I’m sure many winter explorers and backpackers agree that MSR Lightning Ascent is the best snowshoe there is currently. Sporting a minimalist design, this snowshoe performs incredibly well in backcountry terrain, thanks to its aggressive traction system and secure bindings. Its flotation rating is also proven to be the highest in its class, making deep powder travel so much easier. Okay, you can disagree on that one. Exploring backcountry accesses through knee-high fresh light snow still requires a great effort on your end, but without capable snowshoes like the Lightning Ascent, you’ll definitely be in more trouble. You can learn about this snowshoe in more detail in this review.
MSR Lightning Ascent Review – In a Nutshell
- Superb flotation on deep snow
- Excellent traction systems
- Lightweight and durable construction
- Glove friendly buckles
- Extremely secure bindings
- Easy to flip heel lift bars for steep ascent
- Compatible with add-on tails for even better flotation
- Wider frames can be awkward on narrow trails
- Bindings can be a bit of hassle to set
- Add-on tails come at a price
MSR Lightning Ascent is available in three different sizes: 22, 25, and 30 inches. The latter rates the highest in flotation, capable of taking on a total weight load of 300 pounds. That’s something that can commonly be achieved by at least 35-inch snowshoes. Heck, even a few of those 35-inch snowshoes can’t haul that much of weight. The key to its superb flotation is the minimalist wide decking. It stretches up to 8-inch wide, slightly larger than typical snowshoes. With such extra contact surface, this snowshoe can stay more stable under weight, holding your feet better above the snow. The catch is it’ll be a bit awkward to walk on narrow trails.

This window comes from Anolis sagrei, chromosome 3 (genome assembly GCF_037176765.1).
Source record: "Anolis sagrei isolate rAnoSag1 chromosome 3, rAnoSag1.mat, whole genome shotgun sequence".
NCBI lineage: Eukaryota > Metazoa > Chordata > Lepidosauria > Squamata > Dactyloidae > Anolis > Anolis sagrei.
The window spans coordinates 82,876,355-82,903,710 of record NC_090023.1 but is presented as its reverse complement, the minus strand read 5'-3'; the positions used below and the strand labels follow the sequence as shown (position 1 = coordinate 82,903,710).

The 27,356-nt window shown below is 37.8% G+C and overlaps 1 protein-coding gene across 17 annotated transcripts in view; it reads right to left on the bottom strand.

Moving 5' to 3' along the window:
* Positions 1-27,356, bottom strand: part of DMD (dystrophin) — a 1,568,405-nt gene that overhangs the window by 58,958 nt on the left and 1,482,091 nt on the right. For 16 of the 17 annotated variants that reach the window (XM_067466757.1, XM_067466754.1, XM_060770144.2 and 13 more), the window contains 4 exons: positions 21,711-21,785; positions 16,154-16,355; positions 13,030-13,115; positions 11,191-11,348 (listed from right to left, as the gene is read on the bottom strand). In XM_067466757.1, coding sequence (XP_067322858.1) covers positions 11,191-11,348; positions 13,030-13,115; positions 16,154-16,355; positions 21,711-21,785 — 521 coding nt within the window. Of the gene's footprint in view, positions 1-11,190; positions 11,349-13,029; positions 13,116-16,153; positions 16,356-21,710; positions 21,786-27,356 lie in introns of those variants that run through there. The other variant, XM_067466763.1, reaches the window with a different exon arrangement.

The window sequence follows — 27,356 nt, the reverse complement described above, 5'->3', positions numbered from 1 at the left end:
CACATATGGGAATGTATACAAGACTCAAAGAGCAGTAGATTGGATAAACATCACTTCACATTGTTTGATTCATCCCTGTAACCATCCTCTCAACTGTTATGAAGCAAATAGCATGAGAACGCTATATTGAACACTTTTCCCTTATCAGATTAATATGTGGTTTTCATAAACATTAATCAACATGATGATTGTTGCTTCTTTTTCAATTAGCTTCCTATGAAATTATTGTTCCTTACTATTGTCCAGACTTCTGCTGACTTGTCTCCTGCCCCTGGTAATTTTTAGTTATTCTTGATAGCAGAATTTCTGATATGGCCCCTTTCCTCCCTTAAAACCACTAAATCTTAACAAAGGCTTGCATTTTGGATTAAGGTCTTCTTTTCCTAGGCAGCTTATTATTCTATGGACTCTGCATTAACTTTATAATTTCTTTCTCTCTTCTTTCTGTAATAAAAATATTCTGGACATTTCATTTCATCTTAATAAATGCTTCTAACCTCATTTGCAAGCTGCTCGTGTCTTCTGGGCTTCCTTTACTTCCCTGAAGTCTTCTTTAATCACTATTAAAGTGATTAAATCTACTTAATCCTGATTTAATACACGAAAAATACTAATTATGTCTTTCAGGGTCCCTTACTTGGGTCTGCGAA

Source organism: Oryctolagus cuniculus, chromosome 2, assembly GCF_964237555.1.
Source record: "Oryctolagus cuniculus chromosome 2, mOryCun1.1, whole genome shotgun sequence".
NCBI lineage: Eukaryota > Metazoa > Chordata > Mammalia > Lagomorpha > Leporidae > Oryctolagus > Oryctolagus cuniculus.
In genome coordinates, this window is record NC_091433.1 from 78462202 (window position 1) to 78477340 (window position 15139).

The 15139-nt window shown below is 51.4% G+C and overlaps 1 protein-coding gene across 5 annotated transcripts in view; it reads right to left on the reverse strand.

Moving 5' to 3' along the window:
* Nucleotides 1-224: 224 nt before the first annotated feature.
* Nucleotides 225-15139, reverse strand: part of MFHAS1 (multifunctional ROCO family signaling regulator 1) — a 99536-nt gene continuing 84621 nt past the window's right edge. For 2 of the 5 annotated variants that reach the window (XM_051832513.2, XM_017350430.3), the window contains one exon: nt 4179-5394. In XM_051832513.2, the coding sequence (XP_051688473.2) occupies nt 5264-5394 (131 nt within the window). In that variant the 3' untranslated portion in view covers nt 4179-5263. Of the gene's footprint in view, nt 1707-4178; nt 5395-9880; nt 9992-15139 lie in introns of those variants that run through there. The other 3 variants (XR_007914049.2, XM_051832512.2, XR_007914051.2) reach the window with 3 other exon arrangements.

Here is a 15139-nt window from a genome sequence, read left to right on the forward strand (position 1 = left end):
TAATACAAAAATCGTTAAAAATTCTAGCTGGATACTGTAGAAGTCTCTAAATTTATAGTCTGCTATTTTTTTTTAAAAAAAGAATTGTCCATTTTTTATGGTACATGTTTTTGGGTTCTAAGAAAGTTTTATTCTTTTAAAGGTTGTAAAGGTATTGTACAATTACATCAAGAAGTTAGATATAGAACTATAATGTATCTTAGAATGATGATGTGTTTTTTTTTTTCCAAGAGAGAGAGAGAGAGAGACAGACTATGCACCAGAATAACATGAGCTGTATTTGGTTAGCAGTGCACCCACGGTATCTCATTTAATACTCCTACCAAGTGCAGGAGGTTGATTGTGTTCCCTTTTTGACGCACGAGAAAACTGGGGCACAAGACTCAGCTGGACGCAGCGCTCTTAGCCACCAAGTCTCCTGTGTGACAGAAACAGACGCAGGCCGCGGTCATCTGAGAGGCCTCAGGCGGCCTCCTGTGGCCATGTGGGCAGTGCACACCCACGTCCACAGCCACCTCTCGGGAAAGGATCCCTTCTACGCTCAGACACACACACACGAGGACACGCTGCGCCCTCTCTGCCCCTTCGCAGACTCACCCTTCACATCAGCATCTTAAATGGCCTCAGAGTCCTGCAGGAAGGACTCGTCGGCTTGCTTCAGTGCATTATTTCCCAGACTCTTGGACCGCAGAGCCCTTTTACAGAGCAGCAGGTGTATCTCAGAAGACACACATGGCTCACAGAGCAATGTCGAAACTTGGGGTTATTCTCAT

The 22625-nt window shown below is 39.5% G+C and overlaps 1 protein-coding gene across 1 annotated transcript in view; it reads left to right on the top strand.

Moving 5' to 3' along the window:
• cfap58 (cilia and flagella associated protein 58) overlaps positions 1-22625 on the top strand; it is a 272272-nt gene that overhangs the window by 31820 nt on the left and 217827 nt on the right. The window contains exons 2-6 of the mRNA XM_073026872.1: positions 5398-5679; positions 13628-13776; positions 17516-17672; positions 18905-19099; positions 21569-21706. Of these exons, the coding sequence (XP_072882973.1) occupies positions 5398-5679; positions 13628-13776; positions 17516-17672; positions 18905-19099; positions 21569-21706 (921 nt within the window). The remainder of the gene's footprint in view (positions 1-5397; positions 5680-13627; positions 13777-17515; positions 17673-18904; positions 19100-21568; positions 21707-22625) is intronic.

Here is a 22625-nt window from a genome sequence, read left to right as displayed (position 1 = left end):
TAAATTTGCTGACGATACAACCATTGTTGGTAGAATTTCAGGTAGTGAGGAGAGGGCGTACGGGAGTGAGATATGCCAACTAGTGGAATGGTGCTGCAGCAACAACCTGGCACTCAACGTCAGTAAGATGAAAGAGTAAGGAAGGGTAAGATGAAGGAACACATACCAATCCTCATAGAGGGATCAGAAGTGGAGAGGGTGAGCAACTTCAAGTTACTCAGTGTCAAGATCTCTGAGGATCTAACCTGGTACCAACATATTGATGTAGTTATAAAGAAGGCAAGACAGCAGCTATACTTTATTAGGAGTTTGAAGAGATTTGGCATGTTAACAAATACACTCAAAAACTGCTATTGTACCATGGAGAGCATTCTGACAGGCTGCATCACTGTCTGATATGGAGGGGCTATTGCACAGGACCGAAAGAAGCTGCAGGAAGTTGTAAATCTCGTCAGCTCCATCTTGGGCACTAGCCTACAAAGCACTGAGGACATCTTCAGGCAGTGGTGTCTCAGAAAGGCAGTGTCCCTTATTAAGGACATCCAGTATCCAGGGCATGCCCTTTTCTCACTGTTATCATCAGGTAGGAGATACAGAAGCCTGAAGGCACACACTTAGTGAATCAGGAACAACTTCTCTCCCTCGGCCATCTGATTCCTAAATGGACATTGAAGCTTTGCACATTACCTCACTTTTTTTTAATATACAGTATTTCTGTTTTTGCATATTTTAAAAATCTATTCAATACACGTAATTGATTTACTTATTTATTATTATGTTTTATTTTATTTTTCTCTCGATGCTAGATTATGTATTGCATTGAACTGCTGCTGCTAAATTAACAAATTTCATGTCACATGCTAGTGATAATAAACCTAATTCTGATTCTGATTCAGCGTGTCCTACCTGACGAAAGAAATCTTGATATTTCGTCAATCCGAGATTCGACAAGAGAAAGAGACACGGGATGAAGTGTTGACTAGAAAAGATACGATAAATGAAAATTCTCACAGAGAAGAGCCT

You really don’t need to question its capability to grip on snow. MSR Lightning Ascent has the most advanced traction system of all the snowshoes that you can find on the market today. Instead of regular tubular aluminum frames, it comes with grippy traction frames that anchor the entire decks on the snow surface with each step. This will really help with traverses. Right under the balls of your feet, a huge set of solid carbon steel teeth are attached. They can bite deep into any hard pack and slick ice, making sure you stay sure-footed on your ascent. Last but not least, there are a couple of aluminum crampon bars right under your heel that work as a brake when you make your way down the hill.
Ease of Use
The bindings in MSR Lightning Ascent are a bit bulky, featuring three freeze-resistant rubber straps and a heel strap of the same material. All of them are secured using regular pin buckles and are equipped with open C rings to clip the loose ends. The buckles are claimed to be glove-friendly, but since there are four of them, adjusting and tightening can be a bit of a hassle.
Furthermore, MSR lightning Ascent is one of those fully-fledged backcountry snowshoes that incorporate full rotation binding. The decks and the attachment are connected to a pivot joint, allowing for full range motion as you stride. This can be handy in steep ascent and powdery situations, given that the tails drop with every step. However, it reduces the overall agility. I wouldn’t recommend it for a fun walk on groomed trails.
The pin buckle mechanism is always more favorable among many snowshoers simply because they work. They may not look fancy, but they get the job done nicely. Once you’re done setting the bindings on the trailhead, you hardly need to play with them again along your journey. The three rubber straps that secure your arch put more pressure points on your feet, and it might get uncomfortable on long hikes. But, such extra measure is necessary for traveling in the backcountry where the conditions are generally more extreme than in forest service trails.Shop now at Amazon.com
Still not convinced? Find out how MSR Lightning Ascent fares compared to other snowshoes in our list of Top 10 Best Snowshoes of 2019.